Jillian Porter holds an M.A. and a Ph.D. in Slavic Languages and Literatures from the University of California, Berkeley, and a B.A. in Liberal Arts from Sarah Lawrence College. Her research explores intersections between Russian economic history and cultural production from the late 18th century to the present. At CU, she teaches courses on Russian literature and Russian/Soviet cinema.
Porter’s first book, Economies of Feeling: Russian Literature under Nicholas I (Northwestern UP, 2017), offers new explanations for the fantastical plots of mad or blocked ambition that helped set the 19th-century Russian prose tradition in motion. It compares the conceptual history of social ambition in post-Napoleonic France and post-Decembrist Russia and argues that the dissonance between foreign and domestic understandings of this economic passion shaped the literature of Nicholas I’s reign (1825–1855). A Russian translation of Economies of Feeling is forthcoming from Academic Studies Press in 2020.
Porter is currently at work on a second book, entitled The Art of the Queue: From the Revolution to the Putin Era. This book explores standing in line as a paradigmatic experience of Soviet everyday life and a generator of aesthetic forms. Porter was awarded a 2015-16 Postdoctoral Fellowship at Harvard University’s Davis Center for Russian and Eurasian Studies in support of this project, and she was interviewed about it on the Davis Center's podcast, “The Eurasian Enigma.”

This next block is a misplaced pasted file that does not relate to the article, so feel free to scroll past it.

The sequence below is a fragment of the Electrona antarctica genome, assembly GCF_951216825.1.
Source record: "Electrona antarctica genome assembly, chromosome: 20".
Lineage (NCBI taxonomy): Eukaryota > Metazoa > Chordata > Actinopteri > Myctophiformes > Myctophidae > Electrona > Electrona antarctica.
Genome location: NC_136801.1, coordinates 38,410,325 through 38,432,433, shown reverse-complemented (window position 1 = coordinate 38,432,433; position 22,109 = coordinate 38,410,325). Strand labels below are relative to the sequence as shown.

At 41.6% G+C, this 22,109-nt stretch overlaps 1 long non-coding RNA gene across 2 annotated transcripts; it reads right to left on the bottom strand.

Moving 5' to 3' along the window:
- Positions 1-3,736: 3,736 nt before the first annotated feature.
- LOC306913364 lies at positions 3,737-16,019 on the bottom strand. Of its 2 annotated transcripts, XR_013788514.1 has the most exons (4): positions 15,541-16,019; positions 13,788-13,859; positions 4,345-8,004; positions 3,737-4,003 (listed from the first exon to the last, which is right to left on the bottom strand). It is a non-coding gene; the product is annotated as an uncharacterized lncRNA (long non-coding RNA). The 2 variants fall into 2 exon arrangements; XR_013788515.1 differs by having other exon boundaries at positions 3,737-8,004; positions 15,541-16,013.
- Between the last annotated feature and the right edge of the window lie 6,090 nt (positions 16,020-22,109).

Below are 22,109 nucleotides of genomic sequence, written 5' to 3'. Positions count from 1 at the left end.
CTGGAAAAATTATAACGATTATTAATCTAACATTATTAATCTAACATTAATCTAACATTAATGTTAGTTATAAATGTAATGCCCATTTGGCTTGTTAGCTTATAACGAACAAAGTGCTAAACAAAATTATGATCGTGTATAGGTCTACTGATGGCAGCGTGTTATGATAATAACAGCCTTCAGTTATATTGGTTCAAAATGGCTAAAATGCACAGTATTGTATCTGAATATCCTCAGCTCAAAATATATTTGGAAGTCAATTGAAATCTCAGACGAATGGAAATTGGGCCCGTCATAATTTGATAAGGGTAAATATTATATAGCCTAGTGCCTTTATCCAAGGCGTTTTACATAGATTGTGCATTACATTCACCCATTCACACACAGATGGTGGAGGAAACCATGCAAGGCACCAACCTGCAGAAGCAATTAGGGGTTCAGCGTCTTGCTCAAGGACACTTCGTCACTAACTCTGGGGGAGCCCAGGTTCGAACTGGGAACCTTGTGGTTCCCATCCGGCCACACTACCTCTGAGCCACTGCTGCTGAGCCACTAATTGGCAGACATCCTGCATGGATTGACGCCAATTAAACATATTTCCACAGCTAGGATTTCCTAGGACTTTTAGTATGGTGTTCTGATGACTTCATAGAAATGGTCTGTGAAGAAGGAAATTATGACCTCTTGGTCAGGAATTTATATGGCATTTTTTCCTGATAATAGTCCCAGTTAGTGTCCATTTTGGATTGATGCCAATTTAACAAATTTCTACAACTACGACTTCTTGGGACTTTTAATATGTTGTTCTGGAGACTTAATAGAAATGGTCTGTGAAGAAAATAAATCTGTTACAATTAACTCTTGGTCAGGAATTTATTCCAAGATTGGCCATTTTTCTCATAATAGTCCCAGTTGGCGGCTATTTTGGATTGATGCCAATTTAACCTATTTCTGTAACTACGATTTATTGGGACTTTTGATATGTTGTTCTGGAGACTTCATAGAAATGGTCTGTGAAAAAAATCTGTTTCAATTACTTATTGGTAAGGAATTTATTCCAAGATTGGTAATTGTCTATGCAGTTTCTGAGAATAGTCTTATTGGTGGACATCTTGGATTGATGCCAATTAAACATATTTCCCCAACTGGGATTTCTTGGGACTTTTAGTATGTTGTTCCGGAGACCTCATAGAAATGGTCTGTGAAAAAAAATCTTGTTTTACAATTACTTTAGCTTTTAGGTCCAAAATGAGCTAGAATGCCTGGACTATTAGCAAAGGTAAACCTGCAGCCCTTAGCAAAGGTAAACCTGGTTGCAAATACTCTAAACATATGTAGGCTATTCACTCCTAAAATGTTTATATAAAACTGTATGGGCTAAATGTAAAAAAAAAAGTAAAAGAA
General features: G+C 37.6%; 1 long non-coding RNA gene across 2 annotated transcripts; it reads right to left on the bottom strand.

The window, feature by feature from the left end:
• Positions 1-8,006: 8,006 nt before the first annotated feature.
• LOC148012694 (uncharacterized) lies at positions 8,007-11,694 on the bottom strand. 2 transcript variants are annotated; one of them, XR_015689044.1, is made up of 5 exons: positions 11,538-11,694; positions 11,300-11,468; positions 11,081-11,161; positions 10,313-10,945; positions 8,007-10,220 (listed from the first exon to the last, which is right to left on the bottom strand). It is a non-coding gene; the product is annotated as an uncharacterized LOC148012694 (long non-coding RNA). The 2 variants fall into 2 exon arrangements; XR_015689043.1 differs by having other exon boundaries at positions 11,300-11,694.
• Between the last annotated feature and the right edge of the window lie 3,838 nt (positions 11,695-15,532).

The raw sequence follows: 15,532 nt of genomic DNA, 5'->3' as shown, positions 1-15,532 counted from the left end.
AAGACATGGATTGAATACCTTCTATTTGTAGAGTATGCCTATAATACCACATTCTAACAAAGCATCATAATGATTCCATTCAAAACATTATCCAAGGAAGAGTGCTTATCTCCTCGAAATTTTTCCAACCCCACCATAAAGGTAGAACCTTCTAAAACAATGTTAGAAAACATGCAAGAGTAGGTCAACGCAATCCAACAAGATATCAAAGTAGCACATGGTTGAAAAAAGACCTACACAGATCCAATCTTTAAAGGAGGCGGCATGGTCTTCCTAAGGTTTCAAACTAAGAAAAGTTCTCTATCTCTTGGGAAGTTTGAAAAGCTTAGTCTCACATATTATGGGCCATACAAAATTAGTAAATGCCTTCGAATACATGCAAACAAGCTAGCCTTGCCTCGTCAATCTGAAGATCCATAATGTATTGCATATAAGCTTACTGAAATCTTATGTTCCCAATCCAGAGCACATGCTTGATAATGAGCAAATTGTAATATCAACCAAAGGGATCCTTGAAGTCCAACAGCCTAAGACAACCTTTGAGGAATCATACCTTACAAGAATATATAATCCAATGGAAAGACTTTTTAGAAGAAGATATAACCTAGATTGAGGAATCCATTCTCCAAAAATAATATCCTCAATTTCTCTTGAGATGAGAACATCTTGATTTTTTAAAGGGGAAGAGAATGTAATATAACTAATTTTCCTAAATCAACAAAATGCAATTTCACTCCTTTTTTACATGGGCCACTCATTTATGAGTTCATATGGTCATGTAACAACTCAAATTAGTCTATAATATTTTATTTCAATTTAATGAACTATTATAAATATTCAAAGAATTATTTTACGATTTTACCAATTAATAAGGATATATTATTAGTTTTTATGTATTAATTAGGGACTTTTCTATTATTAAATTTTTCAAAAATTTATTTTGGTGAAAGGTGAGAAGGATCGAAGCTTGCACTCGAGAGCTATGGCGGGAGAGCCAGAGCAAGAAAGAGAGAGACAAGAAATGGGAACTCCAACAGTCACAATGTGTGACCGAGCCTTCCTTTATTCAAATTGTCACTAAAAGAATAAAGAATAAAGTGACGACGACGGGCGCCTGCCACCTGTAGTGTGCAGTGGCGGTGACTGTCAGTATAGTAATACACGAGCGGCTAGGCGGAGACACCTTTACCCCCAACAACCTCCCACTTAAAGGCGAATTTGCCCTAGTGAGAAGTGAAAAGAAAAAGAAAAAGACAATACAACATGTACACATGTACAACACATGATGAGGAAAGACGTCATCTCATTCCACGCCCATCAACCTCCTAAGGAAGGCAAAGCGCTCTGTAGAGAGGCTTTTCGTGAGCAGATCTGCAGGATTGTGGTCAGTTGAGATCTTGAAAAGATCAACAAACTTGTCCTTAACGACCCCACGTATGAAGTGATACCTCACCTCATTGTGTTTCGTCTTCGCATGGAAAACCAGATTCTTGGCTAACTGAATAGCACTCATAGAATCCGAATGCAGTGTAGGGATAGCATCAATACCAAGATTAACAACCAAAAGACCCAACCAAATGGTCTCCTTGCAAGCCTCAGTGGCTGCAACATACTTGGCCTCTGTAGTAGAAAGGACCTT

Porter is also presently conducting research on the rise of the women’s emancipation movement and the emerging science of energy in late nineteenth-century Russia.
Economies of Feeling: Russian Literature under Nicholas I (Northwestern University Press, 2017).
Articles and book chapters:
“Dostoevsky’s Narrative Economy: Rainbow Bills in The Brothers Karamazov.” Dostoevsky Studies, New Series 22 (2019): 71-86. Russian translation: “Povestvovatel’naia ekonomika Dostoevskogo: Raduzhnye kreditnye bilety v romane “Brat’ia Karamazovy.”” Trans. Margarita Vaysman. In Russian Realism: Politics, Economics, Natural Sciences, and Mimesis (1830s-80s) [Russkii realizm: politika, ekonomika, estestvennye nauki, mimesis (1830-1880-e)]. Ilya Kliger, Kirill Ospovat, Margarita Vaysman, and Aleksei Vdovin, eds. Forthcoming from Novoe literaturnoe obozrenie, 2020.
“Commemorative Queues: Bread, Lenin, ‘Requiem’.” The Slavic and East European Journal 61.3 (Fall 2017): 495-518.
“100 Years of the Queue.” Introduction to a thematic cluster on Soviet queue culture. The Slavic and East European Journal 61.3 (Fall 2017): 490-94.
“Alien Commodities: Aelita, Solaris, and Kin-dza-dza!” In Simultaneous Worlds: Global Science Fiction Cinema. Jennifer L. Feeley and Sarah Ann Wells, eds. Minneapolis: University of Minnestoa Press, 2015. 243-56.
“The Double, the Ruble, the Real: Counterfeit Money in Dostoevsky's Dvoinik,” The Slavic and East European Journal 58.3 (Fall 2014): 378-93.
“The Eurasian Enigma: Standing in Line with Jillian Porter.” Released July 1, 2016. http://daviscenter.fas.harvard.edu/news/eurasian-enigma-standing-line-jillian-porter